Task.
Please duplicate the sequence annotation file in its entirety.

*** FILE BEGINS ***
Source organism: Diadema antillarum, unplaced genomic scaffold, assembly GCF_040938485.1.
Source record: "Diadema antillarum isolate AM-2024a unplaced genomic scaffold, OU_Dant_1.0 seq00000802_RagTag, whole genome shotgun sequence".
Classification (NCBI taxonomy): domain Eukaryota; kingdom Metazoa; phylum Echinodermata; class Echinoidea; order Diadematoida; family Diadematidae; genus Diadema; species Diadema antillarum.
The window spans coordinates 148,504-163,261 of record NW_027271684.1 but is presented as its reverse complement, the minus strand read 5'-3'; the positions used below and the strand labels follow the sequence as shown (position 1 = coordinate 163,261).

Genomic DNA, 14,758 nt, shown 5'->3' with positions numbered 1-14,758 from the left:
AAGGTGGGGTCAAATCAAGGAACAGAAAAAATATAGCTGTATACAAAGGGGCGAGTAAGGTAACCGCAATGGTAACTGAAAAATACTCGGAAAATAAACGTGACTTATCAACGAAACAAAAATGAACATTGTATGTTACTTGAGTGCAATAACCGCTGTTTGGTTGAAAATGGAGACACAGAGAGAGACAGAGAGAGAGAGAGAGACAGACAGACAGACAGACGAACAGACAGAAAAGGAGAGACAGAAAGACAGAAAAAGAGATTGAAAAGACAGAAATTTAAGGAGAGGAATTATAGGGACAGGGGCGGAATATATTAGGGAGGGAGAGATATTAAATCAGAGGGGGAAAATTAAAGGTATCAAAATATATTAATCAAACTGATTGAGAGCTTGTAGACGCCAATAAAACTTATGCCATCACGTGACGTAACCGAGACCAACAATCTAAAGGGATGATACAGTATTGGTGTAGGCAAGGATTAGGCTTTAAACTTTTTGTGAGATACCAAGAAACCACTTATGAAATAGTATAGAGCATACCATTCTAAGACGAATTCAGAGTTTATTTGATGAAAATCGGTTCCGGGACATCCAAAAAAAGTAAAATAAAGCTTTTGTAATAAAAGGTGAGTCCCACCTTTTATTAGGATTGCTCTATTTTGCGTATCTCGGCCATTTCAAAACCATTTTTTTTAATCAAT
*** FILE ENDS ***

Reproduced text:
Source organism: Diadema antillarum, unplaced genomic scaffold, assembly GCF_040938485.1.
Source record: "Diadema antillarum isolate AM-2024a unplaced genomic scaffold, OU_Dant_1.0 seq00000802_RagTag, whole genome shotgun sequence".
Classification (NCBI taxonomy): domain Eukaryota; kingdom Metazoa; phylum Echinodermata; class Echinoidea; order Diadematoida; family Diadematidae; genus Diadema; species Diadema antillarum.
The window spans coordinates 148,504-163,261 of record NW_027271684.1 but is presented as its reverse complement, the minus strand read 5'-3'; the positions used below and the strand labels follow the sequence as shown (position 1 = coordinate 163,261).

Genomic DNA, 14,758 nt, shown 5'->3' with positions numbered 1-14,758 from the left:
AAGGTGGGGTCAAATCAAGGAACAGAAAAAATATAGCTGTATACAAAGGGGCGAGTAAGGTAACCGCAATGGTAACTGAAAAATACTCGGAAAATAAACGTGACTTATCAACGAAACAAAAATGAACATTGTATGTTACTTGAGTGCAATAACCGCTGTTTGGTTGAAAATGGAGACACAGAGAGAGACAGAGAGAGAGAGAGAGACAGACAGACAGACAGACGAACAGACAGAAAAGGAGAGACAGAAAGACAGAAAAAGAGATTGAAAAGACAGAAATTTAAGGAGAGGAATTATAGGGACAGGGGCGGAATATATTAGGGAGGGAGAGATATTAAATCAGAGGGGGAAAATTAAAGGTATCAAAATATATTAATCAAACTGATTGAGAGCTTGTAGACGCCAATAAAACTTATGCCATCACGTGACGTAACCGAGACCAACAATCTAAAGGGATGATACAGTATTGGTGTAGGCAAGGATTAGGCTTTAAACTTTTTGTGAGATACCAAGAAACCACTTATGAAATAGTATAGAGCATACCATTCTAAGACGAATTCAGAGTTTATTTGATGAAAATCGGTTCCGGGACATCCAAAAAAAGTAAAATAAAGCTTTTGTAATAAAAGGTGAGTCCCACCTTTTATTAGGATTGCTCTATTTTGCGTATCTCGGCCATTTCAAAACCATTTTTTTTAATCAAT